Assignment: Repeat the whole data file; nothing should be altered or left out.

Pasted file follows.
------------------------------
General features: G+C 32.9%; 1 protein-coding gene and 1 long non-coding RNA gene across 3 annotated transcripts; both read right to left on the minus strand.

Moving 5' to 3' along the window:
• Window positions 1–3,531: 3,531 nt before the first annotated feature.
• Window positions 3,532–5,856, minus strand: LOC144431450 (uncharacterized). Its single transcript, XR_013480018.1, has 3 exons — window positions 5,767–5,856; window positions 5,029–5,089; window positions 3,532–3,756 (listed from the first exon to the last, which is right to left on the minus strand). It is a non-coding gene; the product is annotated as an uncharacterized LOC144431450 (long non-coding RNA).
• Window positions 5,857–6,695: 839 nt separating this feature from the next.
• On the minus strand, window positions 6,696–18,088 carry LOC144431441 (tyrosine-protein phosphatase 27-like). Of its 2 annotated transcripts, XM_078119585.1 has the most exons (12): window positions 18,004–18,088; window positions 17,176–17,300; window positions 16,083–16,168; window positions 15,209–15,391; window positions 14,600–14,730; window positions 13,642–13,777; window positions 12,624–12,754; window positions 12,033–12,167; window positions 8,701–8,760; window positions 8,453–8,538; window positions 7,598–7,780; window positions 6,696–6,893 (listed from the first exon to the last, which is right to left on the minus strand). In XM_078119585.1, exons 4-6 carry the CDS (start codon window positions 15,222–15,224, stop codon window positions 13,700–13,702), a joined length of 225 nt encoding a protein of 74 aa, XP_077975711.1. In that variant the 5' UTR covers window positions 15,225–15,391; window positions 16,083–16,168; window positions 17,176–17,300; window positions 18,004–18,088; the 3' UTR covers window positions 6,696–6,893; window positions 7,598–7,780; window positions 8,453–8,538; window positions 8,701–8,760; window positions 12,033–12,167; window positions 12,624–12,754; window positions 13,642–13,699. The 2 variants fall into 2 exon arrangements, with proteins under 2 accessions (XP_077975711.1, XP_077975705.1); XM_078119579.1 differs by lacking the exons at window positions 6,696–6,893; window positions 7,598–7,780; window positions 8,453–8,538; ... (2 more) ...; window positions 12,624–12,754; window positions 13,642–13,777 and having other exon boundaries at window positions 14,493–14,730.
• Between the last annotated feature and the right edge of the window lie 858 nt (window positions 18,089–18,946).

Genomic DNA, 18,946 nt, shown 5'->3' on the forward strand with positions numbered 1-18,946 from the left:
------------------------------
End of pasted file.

General features: G+C 32.9%; 1 protein-coding gene and 1 long non-coding RNA gene across 3 annotated transcripts; both read right to left on the minus strand.

Moving 5' to 3' along the window:
• Window positions 1–3,531: 3,531 nt before the first annotated feature.
• Window positions 3,532–5,856, minus strand: LOC144431450 (uncharacterized). Its single transcript, XR_013480018.1, has 3 exons — window positions 5,767–5,856; window positions 5,029–5,089; window positions 3,532–3,756 (listed from the first exon to the last, which is right to left on the minus strand). It is a non-coding gene; the product is annotated as an uncharacterized LOC144431450 (long non-coding RNA).
• Window positions 5,857–6,695: 839 nt separating this feature from the next.
• On the minus strand, window positions 6,696–18,088 carry LOC144431441 (tyrosine-protein phosphatase 27-like). Of its 2 annotated transcripts, XM_078119585.1 has the most exons (12): window positions 18,004–18,088; window positions 17,176–17,300; window positions 16,083–16,168; window positions 15,209–15,391; window positions 14,600–14,730; window positions 13,642–13,777; window positions 12,624–12,754; window positions 12,033–12,167; window positions 8,701–8,760; window positions 8,453–8,538; window positions 7,598–7,780; window positions 6,696–6,893 (listed from the first exon to the last, which is right to left on the minus strand). In XM_078119585.1, exons 4-6 carry the CDS (start codon window positions 15,222–15,224, stop codon window positions 13,700–13,702), a joined length of 225 nt encoding a protein of 74 aa, XP_077975711.1. In that variant the 5' UTR covers window positions 15,225–15,391; window positions 16,083–16,168; window positions 17,176–17,300; window positions 18,004–18,088; the 3' UTR covers window positions 6,696–6,893; window positions 7,598–7,780; window positions 8,453–8,538; window positions 8,701–8,760; window positions 12,033–12,167; window positions 12,624–12,754; window positions 13,642–13,699. The 2 variants fall into 2 exon arrangements, with proteins under 2 accessions (XP_077975711.1, XP_077975705.1); XM_078119579.1 differs by lacking the exons at window positions 6,696–6,893; window positions 7,598–7,780; window positions 8,453–8,538; ... (2 more) ...; window positions 12,624–12,754; window positions 13,642–13,777 and having other exon boundaries at window positions 14,493–14,730.
• Between the last annotated feature and the right edge of the window lie 858 nt (window positions 18,089–18,946).

Genomic DNA, 18,946 nt, shown 5'->3' on the forward strand with positions numbered 1-18,946 from the left: